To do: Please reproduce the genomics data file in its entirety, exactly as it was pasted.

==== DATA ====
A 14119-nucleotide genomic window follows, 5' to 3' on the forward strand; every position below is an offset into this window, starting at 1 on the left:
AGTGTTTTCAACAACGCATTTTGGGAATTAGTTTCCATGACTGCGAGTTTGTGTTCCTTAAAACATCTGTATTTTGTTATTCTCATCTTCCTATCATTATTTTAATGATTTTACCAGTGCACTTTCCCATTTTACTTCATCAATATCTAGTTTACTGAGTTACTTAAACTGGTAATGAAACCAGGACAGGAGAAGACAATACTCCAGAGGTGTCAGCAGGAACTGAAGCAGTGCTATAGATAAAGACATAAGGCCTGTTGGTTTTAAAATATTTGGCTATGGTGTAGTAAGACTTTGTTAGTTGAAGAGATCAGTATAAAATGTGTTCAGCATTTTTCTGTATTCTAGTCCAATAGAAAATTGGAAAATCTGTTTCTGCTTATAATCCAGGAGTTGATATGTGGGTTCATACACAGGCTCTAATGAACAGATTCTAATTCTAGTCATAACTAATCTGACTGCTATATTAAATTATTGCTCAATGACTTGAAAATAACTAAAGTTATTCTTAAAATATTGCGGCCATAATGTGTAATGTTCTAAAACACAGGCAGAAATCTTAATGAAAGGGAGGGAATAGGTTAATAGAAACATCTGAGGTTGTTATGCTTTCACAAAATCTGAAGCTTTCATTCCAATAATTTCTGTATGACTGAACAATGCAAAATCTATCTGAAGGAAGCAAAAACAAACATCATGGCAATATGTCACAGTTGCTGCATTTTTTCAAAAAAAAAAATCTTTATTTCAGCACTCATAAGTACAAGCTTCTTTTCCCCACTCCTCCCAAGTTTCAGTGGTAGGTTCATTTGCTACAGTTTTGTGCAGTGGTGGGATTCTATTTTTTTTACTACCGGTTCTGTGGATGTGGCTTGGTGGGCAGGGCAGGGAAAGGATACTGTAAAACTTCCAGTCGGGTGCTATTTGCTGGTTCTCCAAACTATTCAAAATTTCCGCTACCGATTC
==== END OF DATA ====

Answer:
A 14119-nucleotide genomic window follows, 5' to 3' on the forward strand; every position below is an offset into this window, starting at 1 on the left:
AGTGTTTTCAACAACGCATTTTGGGAATTAGTTTCCATGACTGCGAGTTTGTGTTCCTTAAAACATCTGTATTTTGTTATTCTCATCTTCCTATCATTATTTTAATGATTTTACCAGTGCACTTTCCCATTTTACTTCATCAATATCTAGTTTACTGAGTTACTTAAACTGGTAATGAAACCAGGACAGGAGAAGACAATACTCCAGAGGTGTCAGCAGGAACTGAAGCAGTGCTATAGATAAAGACATAAGGCCTGTTGGTTTTAAAATATTTGGCTATGGTGTAGTAAGACTTTGTTAGTTGAAGAGATCAGTATAAAATGTGTTCAGCATTTTTCTGTATTCTAGTCCAATAGAAAATTGGAAAATCTGTTTCTGCTTATAATCCAGGAGTTGATATGTGGGTTCATACACAGGCTCTAATGAACAGATTCTAATTCTAGTCATAACTAATCTGACTGCTATATTAAATTATTGCTCAATGACTTGAAAATAACTAAAGTTATTCTTAAAATATTGCGGCCATAATGTGTAATGTTCTAAAACACAGGCAGAAATCTTAATGAAAGGGAGGGAATAGGTTAATAGAAACATCTGAGGTTGTTATGCTTTCACAAAATCTGAAGCTTTCATTCCAATAATTTCTGTATGACTGAACAATGCAAAATCTATCTGAAGGAAGCAAAAACAAACATCATGGCAATATGTCACAGTTGCTGCATTTTTTCAAAAAAAAAAATCTTTATTTCAGCACTCATAAGTACAAGCTTCTTTTCCCCACTCCTCCCAAGTTTCAGTGGTAGGTTCATTTGCTACAGTTTTGTGCAGTGGTGGGATTCTATTTTTTTTACTACCGGTTCTGTGGATGTGGCTTGGTGGGCAGGGCAGGGAAAGGATACTGTAAAACTTCCAGTCGGGTGCTATTTGCTGGTTCTCCAAACTATTCAAAATTTCCGCTACCGATTC